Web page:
China makes commitment to social harmony

(New York Times)
Updated: 2006-10-12 14:34

Beijing --  China's Communist Party, devoted in recent years to expanding the economy at any cost, on Wednesday endorsed a new doctrine that puts more emphasis on tackling the severe side effects of unrestrained growth.

The annual meeting of the ruling party's Central Committee formally adopted President Hu Jintao's proposal to "build a harmonious socialist society," a move some analysts said was one of most decisive shifts in the party's thinking since Deng Xiaoping accelerated the push for high growth rates in the early 1990s.

The leadership declared that a range of social concerns, including the surging wealth gap, corruption, pollution and access to education and medical care, must be placed on a par with economic growth in party theory and government policy.

"There are many conflicts and problems affecting social harmony," the Central Committee said in a statement released Wednesday after the close of its four-day planning session. "Our party has to be more proactive in recognizing and dissolving these contradictions."

China's economy has recently been expanding at better than 10 percent annually, faster than any other major economy in the world, and the party shows no signs of trying to sharply reduce that rate soon.

China needs much higher growth rates than most developed countries to absorb tens of millions of surplus workers, and even the plans for addressing environmental woes and creating a sounder welfare system assume surging tax revenues to pay for them.

"A harmonious society above all needs development," the statement said.

But the "harmonious society" theme contains a multitude of political positions that reflect Hu's agenda as he has consolidated his power.

He has campaigned doggedly to reduce the party's addiction to state-backed investment projects, politically driven expansion of industry and infrastructure and conversion of state-owned land for speculative real estate development. The fear is that many such projects generate poor economic returns and add to China's pollution, already among the worst in the world.

Local officials have tended to ignore central directives on creating a more sustainable and less speculation-driven economy, partly because they still believe that they will not be promoted unless they can show stellar production results in their domains.

Hand-in-hand with the "harmonious society" drive, President Hu and Zeng Qinghong, the vice president and the leader of the party's secretariat, have undertaken the most sustained crackdown on official corruption since the party first embraced market-oriented economic measures nearly three decades ago.

The anticorruption sweep has already resulted in the detention of Chen Liangyu, the powerful party boss of Shanghai, as well as senior officials in Beijing, Tianjin, Fujian, Hunan and other places.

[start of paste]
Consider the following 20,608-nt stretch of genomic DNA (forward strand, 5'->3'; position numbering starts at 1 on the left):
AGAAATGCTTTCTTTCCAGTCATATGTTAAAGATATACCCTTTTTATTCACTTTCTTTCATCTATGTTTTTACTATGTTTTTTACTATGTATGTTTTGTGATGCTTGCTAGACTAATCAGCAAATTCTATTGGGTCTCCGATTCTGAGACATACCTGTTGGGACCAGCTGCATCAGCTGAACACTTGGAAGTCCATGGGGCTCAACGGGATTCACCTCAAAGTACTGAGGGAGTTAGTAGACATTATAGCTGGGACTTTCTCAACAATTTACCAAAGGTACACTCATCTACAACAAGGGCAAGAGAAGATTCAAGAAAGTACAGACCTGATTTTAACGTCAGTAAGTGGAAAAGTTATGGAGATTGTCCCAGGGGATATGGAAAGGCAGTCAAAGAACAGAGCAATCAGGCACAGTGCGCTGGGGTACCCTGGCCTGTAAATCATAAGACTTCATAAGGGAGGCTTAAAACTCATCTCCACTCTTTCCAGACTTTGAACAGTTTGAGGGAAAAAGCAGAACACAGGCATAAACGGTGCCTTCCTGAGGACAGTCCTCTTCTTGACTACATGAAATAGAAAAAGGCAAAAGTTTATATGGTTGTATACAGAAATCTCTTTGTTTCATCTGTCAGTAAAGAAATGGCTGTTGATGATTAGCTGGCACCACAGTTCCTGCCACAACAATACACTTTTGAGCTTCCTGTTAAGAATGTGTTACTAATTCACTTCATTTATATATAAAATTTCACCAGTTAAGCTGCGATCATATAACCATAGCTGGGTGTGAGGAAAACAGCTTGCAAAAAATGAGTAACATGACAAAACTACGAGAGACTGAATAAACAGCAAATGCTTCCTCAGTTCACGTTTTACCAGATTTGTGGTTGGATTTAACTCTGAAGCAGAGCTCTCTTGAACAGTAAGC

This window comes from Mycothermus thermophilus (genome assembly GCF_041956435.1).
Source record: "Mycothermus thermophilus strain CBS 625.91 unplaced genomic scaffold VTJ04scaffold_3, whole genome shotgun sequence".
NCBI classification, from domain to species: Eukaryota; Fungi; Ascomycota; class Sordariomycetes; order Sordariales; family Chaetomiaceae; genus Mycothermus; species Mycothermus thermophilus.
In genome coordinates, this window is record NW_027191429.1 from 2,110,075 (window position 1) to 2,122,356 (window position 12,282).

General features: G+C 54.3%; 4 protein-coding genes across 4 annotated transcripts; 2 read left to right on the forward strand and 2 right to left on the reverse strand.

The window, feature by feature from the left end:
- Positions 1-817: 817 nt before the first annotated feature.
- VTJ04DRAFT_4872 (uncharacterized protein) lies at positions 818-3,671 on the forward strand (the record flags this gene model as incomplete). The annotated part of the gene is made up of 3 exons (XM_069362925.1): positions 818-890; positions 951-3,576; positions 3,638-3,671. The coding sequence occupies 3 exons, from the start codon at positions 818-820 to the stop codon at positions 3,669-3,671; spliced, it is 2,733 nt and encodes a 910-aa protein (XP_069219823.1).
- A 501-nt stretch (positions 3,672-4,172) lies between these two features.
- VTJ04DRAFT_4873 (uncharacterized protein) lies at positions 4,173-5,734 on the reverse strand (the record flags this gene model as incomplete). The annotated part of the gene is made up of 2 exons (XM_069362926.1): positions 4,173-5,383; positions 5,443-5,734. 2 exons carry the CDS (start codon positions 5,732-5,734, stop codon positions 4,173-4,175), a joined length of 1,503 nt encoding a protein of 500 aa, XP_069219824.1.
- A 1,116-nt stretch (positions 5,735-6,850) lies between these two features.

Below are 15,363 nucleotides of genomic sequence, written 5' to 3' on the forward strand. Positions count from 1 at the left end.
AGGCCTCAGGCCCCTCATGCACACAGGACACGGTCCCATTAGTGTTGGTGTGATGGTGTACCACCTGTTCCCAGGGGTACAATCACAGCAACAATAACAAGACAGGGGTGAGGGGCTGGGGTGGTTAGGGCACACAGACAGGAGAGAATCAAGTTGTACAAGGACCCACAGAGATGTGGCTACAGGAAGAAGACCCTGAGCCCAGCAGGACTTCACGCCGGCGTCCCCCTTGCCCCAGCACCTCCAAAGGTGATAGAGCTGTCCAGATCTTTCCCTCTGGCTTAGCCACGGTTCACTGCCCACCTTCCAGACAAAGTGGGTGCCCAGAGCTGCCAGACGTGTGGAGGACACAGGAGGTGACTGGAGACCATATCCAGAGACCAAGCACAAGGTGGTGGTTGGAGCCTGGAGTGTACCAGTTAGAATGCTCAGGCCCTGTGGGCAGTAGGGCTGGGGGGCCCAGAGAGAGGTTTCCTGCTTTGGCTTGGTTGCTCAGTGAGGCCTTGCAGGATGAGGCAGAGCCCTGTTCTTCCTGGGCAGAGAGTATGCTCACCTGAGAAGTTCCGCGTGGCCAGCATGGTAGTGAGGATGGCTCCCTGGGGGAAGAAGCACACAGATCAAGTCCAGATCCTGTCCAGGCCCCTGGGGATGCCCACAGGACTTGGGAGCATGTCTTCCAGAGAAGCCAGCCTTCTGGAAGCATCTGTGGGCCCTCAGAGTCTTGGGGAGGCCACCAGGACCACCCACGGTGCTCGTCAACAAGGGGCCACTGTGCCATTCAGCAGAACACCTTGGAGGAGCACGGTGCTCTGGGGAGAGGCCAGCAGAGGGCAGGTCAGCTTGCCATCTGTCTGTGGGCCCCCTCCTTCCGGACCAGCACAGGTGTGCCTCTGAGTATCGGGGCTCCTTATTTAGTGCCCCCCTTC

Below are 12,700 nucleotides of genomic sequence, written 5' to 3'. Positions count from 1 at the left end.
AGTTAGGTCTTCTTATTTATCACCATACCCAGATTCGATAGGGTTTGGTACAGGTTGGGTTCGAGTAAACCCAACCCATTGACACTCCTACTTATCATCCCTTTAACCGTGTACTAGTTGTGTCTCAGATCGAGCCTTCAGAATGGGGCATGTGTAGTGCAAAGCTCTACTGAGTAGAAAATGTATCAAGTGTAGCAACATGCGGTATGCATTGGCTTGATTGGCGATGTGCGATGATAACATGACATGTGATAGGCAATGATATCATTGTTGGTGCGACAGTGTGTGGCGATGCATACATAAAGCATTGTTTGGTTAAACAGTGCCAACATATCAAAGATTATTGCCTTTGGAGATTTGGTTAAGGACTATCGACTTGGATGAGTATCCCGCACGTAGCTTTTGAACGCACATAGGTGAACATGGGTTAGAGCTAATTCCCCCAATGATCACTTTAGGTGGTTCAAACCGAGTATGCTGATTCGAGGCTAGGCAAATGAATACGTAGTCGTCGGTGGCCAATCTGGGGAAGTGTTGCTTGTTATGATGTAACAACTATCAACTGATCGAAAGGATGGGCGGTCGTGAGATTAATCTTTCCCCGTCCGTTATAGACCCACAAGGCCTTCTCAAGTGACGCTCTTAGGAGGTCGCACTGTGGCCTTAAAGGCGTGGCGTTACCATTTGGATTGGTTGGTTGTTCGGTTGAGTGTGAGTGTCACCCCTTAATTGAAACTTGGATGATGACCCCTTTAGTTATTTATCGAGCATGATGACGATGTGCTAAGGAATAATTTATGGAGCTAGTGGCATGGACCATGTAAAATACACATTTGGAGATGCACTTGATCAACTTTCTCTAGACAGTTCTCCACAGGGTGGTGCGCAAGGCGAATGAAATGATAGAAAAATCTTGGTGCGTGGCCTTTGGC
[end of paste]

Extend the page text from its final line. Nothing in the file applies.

But party officials acknowledge that corruption is endemic in the one-party system. The mass accumulation of wealth by people who have political power has helped transform China from one of the most egalitarian societies in the world to one of the most unequal, with a yawning urban-rural wealth gap.

Because many people believe that wealth flows from access to power more than it does from talent or risk-taking, the wealth gap has incited outrage and is viewed as at least partly responsible for tens of thousands of mass protests around the country in recent years.

The Central Committee statement did not commit the leadership to specific targets in reducing the gap beyond stating that it would need to see improvement by the year 2020.

But analysts say the new platform should result in significant increases in government spending on education and health care, which tend to be expensive and inaccessible to peasants, migrant workers and retirees, who make up the overwhelming majority of China's population.

Energy efficiency and pollution controls have also become a greater policy focus, though experts say there are still few signs that party leaders have the resolve to fight pollution at the expense of growth.

"For most of the past 15 years, the leadership has put G.D.P. growth above everything else," said Mao Shoulong, a public policy expert at People's University. "Now, they want to make G.D.P. one of a series of social priorities that will determine whether or not you get promoted."

Mr. Mao said President Hu would probably continue to face obstacles in putting his plans into effect. Among the problems are that government revenues as a share of the total economy remain relatively low. Local officials still care far more about generating growth than abstract goals like social equality.

"China is still a poor country that faces many of the problems of rich countries with far more resources," Mr. Mao said. "It is not so easy to change the focus of the leadership at this stage of development."